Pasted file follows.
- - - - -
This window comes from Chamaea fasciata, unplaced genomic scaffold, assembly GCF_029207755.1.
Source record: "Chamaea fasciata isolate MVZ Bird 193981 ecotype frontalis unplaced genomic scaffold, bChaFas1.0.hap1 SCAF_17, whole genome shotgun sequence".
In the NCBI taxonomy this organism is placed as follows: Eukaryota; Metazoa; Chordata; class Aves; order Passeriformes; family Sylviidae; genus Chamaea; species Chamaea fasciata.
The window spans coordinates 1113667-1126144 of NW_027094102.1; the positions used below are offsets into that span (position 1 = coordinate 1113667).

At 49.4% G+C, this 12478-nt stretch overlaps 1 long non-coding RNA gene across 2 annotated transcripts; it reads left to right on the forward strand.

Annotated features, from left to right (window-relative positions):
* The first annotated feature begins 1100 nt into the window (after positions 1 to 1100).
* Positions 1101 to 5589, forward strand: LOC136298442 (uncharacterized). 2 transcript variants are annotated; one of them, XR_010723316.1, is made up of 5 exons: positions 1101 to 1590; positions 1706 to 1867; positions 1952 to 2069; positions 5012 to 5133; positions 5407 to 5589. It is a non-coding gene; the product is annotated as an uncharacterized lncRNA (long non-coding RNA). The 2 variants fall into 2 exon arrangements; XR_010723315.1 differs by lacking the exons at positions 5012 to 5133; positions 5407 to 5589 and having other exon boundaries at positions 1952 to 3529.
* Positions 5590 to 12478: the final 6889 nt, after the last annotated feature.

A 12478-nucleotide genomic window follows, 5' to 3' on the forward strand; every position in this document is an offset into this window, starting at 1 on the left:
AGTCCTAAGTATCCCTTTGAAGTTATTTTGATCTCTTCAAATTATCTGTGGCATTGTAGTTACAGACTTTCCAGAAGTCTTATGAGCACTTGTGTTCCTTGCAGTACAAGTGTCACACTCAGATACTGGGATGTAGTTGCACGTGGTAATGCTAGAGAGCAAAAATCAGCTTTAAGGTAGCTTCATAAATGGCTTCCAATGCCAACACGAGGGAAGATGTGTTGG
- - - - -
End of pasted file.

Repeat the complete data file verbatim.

This window comes from Chamaea fasciata, unplaced genomic scaffold, assembly GCF_029207755.1.
Source record: "Chamaea fasciata isolate MVZ Bird 193981 ecotype frontalis unplaced genomic scaffold, bChaFas1.0.hap1 SCAF_17, whole genome shotgun sequence".
In the NCBI taxonomy this organism is placed as follows: Eukaryota; Metazoa; Chordata; class Aves; order Passeriformes; family Sylviidae; genus Chamaea; species Chamaea fasciata.
The window spans coordinates 1113667-1126144 of NW_027094102.1; the positions used below are offsets into that span (position 1 = coordinate 1113667).

At 49.4% G+C, this 12478-nt stretch overlaps 1 long non-coding RNA gene across 2 annotated transcripts; it reads left to right on the forward strand.

Annotated features, from left to right (window-relative positions):
* The first annotated feature begins 1100 nt into the window (after positions 1 to 1100).
* Positions 1101 to 5589, forward strand: LOC136298442 (uncharacterized). 2 transcript variants are annotated; one of them, XR_010723316.1, is made up of 5 exons: positions 1101 to 1590; positions 1706 to 1867; positions 1952 to 2069; positions 5012 to 5133; positions 5407 to 5589. It is a non-coding gene; the product is annotated as an uncharacterized lncRNA (long non-coding RNA). The 2 variants fall into 2 exon arrangements; XR_010723315.1 differs by lacking the exons at positions 5012 to 5133; positions 5407 to 5589 and having other exon boundaries at positions 1952 to 3529.
* Positions 5590 to 12478: the final 6889 nt, after the last annotated feature.

A 12478-nucleotide genomic window follows, 5' to 3' on the forward strand; every position in this document is an offset into this window, starting at 1 on the left:
AGTCCTAAGTATCCCTTTGAAGTTATTTTGATCTCTTCAAATTATCTGTGGCATTGTAGTTACAGACTTTCCAGAAGTCTTATGAGCACTTGTGTTCCTTGCAGTACAAGTGTCACACTCAGATACTGGGATGTAGTTGCACGTGGTAATGCTAGAGAGCAAAAATCAGCTTTAAGGTAGCTTCATAAATGGCTTCCAATGCCAACACGAGGGAAGATGTGTTGG